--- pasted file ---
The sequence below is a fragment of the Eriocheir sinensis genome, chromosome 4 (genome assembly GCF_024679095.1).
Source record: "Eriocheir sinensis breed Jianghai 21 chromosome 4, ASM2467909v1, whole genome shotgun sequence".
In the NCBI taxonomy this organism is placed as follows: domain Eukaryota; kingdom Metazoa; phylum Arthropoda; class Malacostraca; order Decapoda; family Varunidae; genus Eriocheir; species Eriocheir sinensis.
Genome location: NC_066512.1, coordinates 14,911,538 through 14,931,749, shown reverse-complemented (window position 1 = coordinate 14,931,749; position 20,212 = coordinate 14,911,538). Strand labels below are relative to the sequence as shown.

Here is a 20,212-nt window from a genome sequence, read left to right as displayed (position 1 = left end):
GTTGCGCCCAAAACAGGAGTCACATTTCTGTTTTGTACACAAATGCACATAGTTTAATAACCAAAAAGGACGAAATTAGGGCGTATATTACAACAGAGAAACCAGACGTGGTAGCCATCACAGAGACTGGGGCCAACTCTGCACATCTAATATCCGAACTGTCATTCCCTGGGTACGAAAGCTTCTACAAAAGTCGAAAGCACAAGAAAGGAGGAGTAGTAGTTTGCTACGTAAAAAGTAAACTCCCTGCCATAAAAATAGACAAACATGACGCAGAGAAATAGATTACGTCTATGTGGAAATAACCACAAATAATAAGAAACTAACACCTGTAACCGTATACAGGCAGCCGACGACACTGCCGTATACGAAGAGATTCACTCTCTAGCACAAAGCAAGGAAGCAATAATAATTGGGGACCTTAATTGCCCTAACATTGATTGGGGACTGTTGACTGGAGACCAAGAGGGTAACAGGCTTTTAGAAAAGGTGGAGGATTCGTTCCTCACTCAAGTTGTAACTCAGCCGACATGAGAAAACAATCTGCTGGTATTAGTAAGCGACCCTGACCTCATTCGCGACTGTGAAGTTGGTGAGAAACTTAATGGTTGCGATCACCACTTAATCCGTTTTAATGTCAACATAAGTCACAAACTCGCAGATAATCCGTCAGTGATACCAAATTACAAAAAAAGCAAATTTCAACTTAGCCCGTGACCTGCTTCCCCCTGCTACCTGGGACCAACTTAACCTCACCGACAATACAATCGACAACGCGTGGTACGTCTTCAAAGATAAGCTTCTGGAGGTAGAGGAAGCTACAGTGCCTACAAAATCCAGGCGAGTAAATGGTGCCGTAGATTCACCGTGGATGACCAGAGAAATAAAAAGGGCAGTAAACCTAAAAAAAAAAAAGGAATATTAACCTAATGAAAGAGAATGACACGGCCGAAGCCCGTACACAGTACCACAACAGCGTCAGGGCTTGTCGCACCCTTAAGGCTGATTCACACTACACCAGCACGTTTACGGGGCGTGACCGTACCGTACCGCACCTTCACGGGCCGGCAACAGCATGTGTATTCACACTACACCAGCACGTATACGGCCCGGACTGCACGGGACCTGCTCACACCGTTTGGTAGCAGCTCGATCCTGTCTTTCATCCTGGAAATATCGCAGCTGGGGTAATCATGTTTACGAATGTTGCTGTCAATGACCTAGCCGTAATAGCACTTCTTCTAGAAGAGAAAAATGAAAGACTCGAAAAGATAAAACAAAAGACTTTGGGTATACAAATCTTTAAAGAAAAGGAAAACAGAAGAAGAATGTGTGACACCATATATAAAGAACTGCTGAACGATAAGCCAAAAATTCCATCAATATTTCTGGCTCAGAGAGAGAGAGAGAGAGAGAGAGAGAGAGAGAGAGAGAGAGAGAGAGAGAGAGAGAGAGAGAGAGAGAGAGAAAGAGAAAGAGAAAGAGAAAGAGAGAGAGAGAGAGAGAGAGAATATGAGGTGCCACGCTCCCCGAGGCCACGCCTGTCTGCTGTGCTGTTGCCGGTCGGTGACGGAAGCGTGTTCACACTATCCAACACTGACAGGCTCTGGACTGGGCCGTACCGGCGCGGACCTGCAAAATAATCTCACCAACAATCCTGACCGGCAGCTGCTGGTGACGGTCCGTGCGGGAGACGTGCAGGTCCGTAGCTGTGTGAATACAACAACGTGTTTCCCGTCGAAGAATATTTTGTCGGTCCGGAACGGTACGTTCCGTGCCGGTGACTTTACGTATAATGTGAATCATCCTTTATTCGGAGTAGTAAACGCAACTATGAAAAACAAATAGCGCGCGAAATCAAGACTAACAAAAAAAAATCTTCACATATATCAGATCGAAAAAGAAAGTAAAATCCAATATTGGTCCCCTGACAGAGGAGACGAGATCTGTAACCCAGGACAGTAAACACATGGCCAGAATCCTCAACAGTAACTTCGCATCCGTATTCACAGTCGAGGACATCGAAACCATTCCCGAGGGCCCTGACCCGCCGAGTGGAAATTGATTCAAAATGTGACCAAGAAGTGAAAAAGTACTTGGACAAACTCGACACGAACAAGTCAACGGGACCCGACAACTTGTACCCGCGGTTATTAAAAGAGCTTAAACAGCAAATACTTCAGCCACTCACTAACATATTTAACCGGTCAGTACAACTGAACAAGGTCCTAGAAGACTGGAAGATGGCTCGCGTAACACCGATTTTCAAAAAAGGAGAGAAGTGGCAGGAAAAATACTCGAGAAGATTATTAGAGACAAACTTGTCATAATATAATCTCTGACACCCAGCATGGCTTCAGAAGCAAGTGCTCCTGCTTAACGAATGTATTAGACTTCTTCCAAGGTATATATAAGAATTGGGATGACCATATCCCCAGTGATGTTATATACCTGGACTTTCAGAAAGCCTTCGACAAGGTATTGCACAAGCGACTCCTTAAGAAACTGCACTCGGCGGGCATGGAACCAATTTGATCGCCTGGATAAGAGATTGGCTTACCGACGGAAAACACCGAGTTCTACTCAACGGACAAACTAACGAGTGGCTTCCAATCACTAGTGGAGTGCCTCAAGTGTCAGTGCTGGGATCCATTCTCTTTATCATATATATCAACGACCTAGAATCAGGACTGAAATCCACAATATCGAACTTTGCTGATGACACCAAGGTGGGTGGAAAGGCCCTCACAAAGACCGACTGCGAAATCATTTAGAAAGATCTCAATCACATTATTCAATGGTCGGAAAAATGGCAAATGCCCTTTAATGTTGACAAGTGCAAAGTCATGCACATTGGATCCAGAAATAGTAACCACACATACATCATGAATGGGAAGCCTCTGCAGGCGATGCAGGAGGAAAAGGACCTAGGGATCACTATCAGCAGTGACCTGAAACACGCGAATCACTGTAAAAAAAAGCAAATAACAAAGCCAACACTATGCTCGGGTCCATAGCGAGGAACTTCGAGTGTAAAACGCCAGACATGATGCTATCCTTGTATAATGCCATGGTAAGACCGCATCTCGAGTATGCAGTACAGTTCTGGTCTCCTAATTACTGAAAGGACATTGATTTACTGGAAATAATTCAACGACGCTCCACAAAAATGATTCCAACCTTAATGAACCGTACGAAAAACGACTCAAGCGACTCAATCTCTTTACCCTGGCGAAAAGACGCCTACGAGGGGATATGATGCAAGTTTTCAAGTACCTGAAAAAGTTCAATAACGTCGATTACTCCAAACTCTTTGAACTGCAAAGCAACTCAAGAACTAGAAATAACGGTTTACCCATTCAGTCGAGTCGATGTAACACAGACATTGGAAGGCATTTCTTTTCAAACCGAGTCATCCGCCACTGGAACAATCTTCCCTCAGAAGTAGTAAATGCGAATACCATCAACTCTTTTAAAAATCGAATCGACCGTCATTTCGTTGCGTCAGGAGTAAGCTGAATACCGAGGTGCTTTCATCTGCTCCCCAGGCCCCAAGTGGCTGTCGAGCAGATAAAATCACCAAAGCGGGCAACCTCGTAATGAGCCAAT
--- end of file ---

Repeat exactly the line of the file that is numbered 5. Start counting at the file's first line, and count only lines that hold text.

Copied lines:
Here is a 20,212-nt window from a genome sequence, read left to right as displayed (position 1 = left end):